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Who Should Pray on Jerusalem’s Temple Mount?
Palestinians are killing Israelis in Jerusalem, saying al Aqsa mosque is threatened by Jews wanting to pray on the Temple Mount. Does this justify murder?
As the home of two Jewish temples dating back 3,000 years, the Temple Mount is the holiest site in Judaism, and Jews the world over still come to pray at its Western Wall. Situated atop the Temple Mount today are al Aqsa mosque and the Dome of the Rock, from which Muslims say Mohammed ascended to heaven. Claiming that al Aqsa is in danger because some Jews want to pray on the site, Palestinian terrorists have begun murdering Jewish civilians. Should only one group be allowed to pray there?
What are the facts?
According to the Bible and substantiated by archeological research and even Muslim historians, the First Jewish Temple was built by King Solomon on the Temple Mount in 957 BCE. After it was destroyed by the Babylonians, the Second Temple was built in 516 BCE, and this Temple, like its predecessor, was the focal point of Jewish life. The Second Temple, destroyed by the Romans in 70 CE, also figured prominently in Christianity, since it was here that Jesus studied Torah as a youth and later overturned the moneychangers’ tables.
However, in order to impugn Jewish historical rights to a state in Israel, many Palestinian academics, politicians and educators today deny the existence of these Jewish Temples, just as they deny the Jews’ well-documented, millennia-old history in the Holy Land. Palestinians also want to prevent Jews and other non-Muslims from visiting or praying on the Temple Mount. Indeed, Palestinian President Mahmoud Abbas has warned Jews against “contaminating” al Aqsa.
After Israel’s war of independence in 1948, Jordan seized the eastern part of Jerusalem, including the Old City and the Temple Mount. For the next 19 years, no Jew was allowed to visit the Western Wall or the Temple Mount. Since the 1967 war, when Israel liberated Jerusalem from Arab control, members of all religions have been able to visit the Wall and the Temple Mount.
Why do Palestinians deny Jewish rights to the Temple Mount? In 2000, against all evidence, then Palestinian President Yasser Arafat claimed that “Solomon’s Temple was not in Jerusalem, but in Nablus.” Since that statement, “Temple Denial” has become a central tenet of Palestinian political ideology. Recently Palestinian Authority advisor on Religious and Islamic Affairs Mahmoud Al-Habbash claimed that “all of al-Aqsa Mosque . . . including the Al-Buraq Wall (i.e. the Western Wall)” are inalienable and non-negotiable Islamic properties. These crude fabrications seem like nothing more than an effort to delegitimize the Jewish state and foment terrorist acts. To a Palestinian population indoctrinated with such falsehoods, they have been effective.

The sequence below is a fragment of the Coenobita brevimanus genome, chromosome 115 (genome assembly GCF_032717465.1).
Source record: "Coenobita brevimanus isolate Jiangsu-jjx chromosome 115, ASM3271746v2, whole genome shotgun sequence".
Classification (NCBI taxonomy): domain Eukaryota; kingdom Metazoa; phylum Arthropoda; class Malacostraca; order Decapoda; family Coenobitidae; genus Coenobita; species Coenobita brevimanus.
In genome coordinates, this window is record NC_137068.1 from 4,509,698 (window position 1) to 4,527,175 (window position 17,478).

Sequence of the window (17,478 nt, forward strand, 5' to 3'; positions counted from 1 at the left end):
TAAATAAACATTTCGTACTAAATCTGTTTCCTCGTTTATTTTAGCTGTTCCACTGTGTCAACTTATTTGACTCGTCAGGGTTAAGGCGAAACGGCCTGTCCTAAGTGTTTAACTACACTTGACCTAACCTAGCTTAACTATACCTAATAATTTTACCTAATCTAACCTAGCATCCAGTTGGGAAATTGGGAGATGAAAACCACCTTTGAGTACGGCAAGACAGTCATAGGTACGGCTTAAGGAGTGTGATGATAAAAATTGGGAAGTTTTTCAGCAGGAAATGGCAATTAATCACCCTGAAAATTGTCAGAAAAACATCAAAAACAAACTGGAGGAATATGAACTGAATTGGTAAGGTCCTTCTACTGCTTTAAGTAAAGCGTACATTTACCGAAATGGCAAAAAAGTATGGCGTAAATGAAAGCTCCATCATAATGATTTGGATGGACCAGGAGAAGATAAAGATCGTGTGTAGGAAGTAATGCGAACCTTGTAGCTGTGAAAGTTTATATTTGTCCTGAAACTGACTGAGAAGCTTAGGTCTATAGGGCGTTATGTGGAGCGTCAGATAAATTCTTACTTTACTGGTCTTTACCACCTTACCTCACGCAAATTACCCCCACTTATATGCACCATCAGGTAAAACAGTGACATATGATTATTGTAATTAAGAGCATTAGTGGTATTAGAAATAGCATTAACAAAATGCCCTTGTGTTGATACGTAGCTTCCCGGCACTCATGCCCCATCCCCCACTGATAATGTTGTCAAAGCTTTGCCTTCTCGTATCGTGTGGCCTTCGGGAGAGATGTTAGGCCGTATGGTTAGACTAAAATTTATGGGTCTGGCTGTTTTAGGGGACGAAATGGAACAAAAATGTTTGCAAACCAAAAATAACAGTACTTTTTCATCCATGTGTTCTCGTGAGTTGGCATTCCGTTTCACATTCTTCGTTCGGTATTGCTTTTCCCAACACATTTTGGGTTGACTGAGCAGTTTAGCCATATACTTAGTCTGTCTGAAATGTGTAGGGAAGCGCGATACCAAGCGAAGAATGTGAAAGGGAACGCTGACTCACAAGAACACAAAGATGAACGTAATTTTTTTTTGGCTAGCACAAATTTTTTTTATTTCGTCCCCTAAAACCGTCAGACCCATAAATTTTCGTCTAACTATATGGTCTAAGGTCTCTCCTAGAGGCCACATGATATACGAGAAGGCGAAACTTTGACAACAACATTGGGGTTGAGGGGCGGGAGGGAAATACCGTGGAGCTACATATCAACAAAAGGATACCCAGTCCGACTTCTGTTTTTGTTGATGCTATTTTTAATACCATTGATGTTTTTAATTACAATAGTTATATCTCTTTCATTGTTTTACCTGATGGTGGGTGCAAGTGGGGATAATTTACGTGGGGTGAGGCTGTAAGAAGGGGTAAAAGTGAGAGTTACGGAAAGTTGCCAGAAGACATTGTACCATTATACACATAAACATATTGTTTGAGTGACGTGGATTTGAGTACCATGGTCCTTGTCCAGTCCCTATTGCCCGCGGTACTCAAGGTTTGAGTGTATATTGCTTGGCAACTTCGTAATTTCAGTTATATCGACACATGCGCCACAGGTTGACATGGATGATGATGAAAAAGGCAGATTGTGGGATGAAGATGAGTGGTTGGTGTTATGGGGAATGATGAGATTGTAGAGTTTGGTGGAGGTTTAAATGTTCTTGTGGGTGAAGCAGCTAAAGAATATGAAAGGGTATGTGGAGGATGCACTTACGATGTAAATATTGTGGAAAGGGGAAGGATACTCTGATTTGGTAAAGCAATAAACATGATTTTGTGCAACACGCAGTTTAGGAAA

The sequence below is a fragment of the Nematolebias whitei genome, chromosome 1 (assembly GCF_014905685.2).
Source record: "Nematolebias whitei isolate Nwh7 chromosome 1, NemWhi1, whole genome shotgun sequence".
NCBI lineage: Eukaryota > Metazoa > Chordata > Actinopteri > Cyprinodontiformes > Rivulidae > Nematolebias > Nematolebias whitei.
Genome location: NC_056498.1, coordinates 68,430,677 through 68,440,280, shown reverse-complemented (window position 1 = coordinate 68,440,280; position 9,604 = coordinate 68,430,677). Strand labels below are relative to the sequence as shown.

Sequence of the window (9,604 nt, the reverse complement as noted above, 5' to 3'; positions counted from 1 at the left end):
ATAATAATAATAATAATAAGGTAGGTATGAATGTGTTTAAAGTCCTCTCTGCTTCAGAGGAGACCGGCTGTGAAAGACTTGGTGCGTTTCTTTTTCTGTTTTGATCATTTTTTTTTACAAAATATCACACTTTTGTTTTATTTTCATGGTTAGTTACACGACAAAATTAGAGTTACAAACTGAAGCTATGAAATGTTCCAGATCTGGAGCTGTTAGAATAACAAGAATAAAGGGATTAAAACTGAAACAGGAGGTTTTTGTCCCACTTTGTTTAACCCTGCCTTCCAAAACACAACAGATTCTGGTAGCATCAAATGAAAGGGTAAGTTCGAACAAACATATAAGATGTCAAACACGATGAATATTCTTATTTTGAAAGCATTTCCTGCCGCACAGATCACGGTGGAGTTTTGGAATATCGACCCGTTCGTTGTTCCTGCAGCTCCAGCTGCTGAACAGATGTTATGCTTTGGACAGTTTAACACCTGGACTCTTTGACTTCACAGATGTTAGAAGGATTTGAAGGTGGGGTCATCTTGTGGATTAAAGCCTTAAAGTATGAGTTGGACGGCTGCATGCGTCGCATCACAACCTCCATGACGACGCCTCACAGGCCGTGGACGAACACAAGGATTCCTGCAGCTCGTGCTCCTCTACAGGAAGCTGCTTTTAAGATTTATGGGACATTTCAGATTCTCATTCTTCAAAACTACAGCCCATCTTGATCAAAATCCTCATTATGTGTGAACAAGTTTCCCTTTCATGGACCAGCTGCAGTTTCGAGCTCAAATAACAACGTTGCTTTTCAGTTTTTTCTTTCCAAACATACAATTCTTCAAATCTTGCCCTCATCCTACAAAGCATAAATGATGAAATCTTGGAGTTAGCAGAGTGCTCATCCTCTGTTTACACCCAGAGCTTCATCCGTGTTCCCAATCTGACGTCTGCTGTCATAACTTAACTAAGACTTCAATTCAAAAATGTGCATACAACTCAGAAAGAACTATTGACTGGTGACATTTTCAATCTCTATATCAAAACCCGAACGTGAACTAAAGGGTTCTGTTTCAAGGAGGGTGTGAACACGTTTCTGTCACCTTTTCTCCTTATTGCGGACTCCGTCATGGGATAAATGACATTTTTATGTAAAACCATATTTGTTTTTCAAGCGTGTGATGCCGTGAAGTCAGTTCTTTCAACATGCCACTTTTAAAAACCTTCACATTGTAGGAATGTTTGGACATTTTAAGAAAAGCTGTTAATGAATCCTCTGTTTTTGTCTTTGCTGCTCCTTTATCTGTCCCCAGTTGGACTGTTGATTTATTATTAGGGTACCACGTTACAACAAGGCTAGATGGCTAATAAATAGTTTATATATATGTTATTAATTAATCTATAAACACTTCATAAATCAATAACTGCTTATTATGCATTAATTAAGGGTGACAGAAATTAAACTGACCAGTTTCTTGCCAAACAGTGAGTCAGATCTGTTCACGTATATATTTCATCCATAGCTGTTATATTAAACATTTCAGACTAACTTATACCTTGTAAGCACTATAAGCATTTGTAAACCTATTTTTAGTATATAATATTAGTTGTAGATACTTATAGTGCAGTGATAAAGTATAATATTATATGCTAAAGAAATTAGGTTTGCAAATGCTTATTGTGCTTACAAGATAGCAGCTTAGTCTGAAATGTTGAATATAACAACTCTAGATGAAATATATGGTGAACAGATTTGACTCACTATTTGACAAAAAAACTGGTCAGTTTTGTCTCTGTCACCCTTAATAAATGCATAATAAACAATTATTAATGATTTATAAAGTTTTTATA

Who should be allowed to pray on the Temple Mount? Though non-Muslims are still not allowed by Israeli law to pray or bring religious artifacts to the Temple Mount, some Jews have openly advocated that they be allowed to pray on ancient Temple sites around the Muslim sanctuaries. One such temple activist, Yehuda Glick, was shot and nearly killed by a Palestinian terrorist, including car attacks that killed a three-month old baby and others, and the murder of four rabbis at prayer by axe-wielding killers. According to President Abbas and other Palestinian leaders, even the mere suggestion that non-Muslims be granted equal access to the Temple Mount is a “declaration of war” by Israel. Palestinian leaders now also call for a ban on Jewish visitors to the site. This denial of Jewish (and Christian) rights on the Temple Mount underlies recent cries by Abbas and the terrorist group Hamas to defend al-Aqsa using “any means” necessary.
Despite the fact that Israel’s policies on the Temple Mount have not changed in decades and despite Israeli Prime Minister Benjamin Netanyahu’s repeated insistence that Israel is committed to the status quo—meaning no prayer— on the Temple Mount, Palestinian incitement and violence against Jews continue.
What is to be done? Imagine a law in any democratic country that forbids religious groups to practice their religion freely—wherever and whenever they choose. It shouldn’t happen, because democratic states protect freedom of religion—which means equal rights for, and tolerance of, all religious groups. As a fiercely democratic country, Israel is entitled to enforce those same rights and values. Indeed, as long as Israel gives Muslims special privileges and denies other religions equal access, it is guilty of repression. Ironically, Israel is exerting this repression against its own majority Jewish population.
No group in Israel, including Muslim Palestinians, should be allowed to restrict the rights of other religious groups to visit and pray where they wish, provided these groups don’t disrupt others. Jews should be allowed to advocate for these rights without fear of violent attacks by those who disagree with them. What’s more, if Israel’s democratically elected officials see fit to grant equal rights to all religious groups on the Temple Mount, this, too, should be allowed.